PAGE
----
As state legislatures begin to pick up speed early in the 2012 session, a growing number of states that passed broad anti-immigrant laws over the past two years are seeing the error of their ways. Citing widespread economic devastation, a dramatically-worsened business climate, and a loss of public support, four states out of the five that passed laws based upon Arizona and Alabama’s flawed models are now seeking to repeal their anti-immigrant laws.
As conservative state Attorneys General prepare to take their efforts to overturn the Affordable Care Act all the way to Supreme Court arguments this spring, an outpouring of support for the health law from state legislators last week made it clear that those seeking to scuttle health reform are not the only ones speaking for the states. Over 500 state legislators representing all 50 states signed on to an Amicus Brief backing the constitutionality of the mimimum coverage provision of the law that was submitted to the Supreme Court last week, a broad show of support for the ACA coming at the beginning of both a pivotal election year and new legislative sessions which will see many lawmakers address the implementation of state exchanges provided for under the law. In addition to the filing of the Amicus Brief, legislators in a number of states held press conferences last week to highlight why they are standing up for the health law. Here are some state-by-state highlights of the coverage of both the brief and of the events held in state capitals across the nation last week.
On Tuesday, President Obama reiterated his hope for comprehensive immigration reform in a speech delivered in El Paso, Texas. Yet while federal reform remains stalled, many states have continued to push forward with advancing common sense approaches to immigration policy. In just the last few days alone, there has been a flurry of positive activity as states reject the destructive politics of scapegoating and division exemplified by Arizona’s SB1070 in favor of pragmatic solutions that will grow their economies and keep their communities safe.
In recent weeks, a bipartisan approach to immigration policy in Utah has gained widespread national attention as a collaborative, pragmatic effort with the active involvement of many different stakeholders and communities. But late last week, months of hard work on the part of Utah state legislators in pursuit of inventive and effective immigration solutions ended in disappointment as a trio of misguided immigration bills were quickly introduced and passed by Utah’s state legislature with little opportunity for public input or debate. Despite the good intentions of so many, the results of this effort do nothing to address the need for common sense immigration policies that expand opportunity for all, and they are not a model for other states to follow.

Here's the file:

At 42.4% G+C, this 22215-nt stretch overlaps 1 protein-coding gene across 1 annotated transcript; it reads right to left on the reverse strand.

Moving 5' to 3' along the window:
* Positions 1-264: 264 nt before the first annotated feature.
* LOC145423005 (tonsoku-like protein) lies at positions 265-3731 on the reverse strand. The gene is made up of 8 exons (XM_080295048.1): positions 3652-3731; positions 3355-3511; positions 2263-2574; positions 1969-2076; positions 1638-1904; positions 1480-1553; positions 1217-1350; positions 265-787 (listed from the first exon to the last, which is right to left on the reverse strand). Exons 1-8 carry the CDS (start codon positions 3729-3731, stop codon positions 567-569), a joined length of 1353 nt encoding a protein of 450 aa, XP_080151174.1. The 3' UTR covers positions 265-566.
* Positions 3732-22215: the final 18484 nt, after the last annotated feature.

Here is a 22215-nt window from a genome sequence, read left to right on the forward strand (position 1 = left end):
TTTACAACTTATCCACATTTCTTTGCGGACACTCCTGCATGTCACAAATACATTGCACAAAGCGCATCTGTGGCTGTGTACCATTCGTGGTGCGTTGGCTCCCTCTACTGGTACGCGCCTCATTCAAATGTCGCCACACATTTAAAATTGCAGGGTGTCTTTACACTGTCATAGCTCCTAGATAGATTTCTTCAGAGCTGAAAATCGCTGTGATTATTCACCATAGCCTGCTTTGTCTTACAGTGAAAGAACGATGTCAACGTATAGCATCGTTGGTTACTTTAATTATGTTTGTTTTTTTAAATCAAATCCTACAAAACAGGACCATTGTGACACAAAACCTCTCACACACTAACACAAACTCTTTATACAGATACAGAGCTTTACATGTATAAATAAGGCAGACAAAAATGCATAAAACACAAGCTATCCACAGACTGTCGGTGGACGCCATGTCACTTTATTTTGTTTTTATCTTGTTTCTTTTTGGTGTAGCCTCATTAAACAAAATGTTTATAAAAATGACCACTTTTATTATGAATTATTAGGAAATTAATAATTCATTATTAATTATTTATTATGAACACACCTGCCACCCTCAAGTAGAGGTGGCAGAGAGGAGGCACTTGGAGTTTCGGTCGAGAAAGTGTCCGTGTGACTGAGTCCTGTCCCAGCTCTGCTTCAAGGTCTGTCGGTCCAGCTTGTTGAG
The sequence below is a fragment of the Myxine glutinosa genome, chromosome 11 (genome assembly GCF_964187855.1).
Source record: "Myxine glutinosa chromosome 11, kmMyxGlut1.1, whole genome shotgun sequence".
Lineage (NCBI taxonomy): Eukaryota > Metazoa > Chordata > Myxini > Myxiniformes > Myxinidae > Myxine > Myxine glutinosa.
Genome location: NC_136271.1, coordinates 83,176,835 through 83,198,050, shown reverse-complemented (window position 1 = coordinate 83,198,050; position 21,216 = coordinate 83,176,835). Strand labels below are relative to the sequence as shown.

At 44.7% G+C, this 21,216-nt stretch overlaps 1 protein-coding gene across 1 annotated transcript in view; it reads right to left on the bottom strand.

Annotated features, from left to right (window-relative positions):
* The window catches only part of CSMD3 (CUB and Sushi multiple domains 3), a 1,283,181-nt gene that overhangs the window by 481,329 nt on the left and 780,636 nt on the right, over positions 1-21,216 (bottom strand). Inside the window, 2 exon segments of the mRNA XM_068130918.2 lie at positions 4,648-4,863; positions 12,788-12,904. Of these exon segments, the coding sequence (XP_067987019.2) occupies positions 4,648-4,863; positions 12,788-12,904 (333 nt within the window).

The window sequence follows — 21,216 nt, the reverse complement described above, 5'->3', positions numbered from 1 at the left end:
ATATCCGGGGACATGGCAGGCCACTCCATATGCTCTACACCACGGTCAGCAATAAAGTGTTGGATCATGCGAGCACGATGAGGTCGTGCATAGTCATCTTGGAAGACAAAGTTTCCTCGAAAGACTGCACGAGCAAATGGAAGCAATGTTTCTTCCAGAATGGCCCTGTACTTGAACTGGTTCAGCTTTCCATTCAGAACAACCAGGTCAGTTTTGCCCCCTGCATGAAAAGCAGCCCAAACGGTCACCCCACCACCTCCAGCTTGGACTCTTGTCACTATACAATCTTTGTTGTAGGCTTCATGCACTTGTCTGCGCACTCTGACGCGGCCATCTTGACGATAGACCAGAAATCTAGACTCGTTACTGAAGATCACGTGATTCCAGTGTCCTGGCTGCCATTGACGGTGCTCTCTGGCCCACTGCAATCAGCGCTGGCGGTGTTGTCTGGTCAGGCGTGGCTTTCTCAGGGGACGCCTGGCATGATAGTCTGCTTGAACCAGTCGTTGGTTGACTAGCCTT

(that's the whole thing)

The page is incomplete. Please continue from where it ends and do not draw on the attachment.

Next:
Advocates demanding stricter rules against illegal immigration -- including those backing Arizona's new law clamping down on undocumented immigrants -- have long argued that state lawmakers have been forced to act because of Congress's reluctance to take the lead.
But with little sign that Congress will act on comprehensive immigration reform this year, advocates for immigrants are also taking matters into their own hands. Like their political opponents, they have turned to their state legislatures to fight back.
In states from Pennsylvania to Utah, a battle of bills has been taking place between those who want to reproduce the Arizona law, which hands police more power to detain anyone they suspect of being in the country illegally, and those who want to extend further rights to immigrants.
At a press briefing co-hosted by Progressive States
Network and the National Immigration Law Center, members of State Legislators
for Progressive Immigration Policy (SLPIP)-- a dynamic and
rapidly growing group of 54 legislators representing 28 states --
unveiled legislation they are advancing in their states to promote the
effective integration of immigrants as critical members of communities
and state economies
Grappling with its own large budget deficit, the Utah State legislature
found time to move a number of initiatives, both positive and negative.
Public education and higher education both suffered significant cuts,
although not as bad as the worst proposals, with a tobacco tax the major
revenue approved to close budget gaps.
Even as right-wing state legislators and attorneys general from various
states unleash a barrage of attacks in an attempt to halt federal health
reform before it starts, progressive state legislators and officials
have been pushing back, highlighting the benefits that states will
receive and the increased provision of quality and affordable care for
families through the Patient Protection and Affordable Care Act.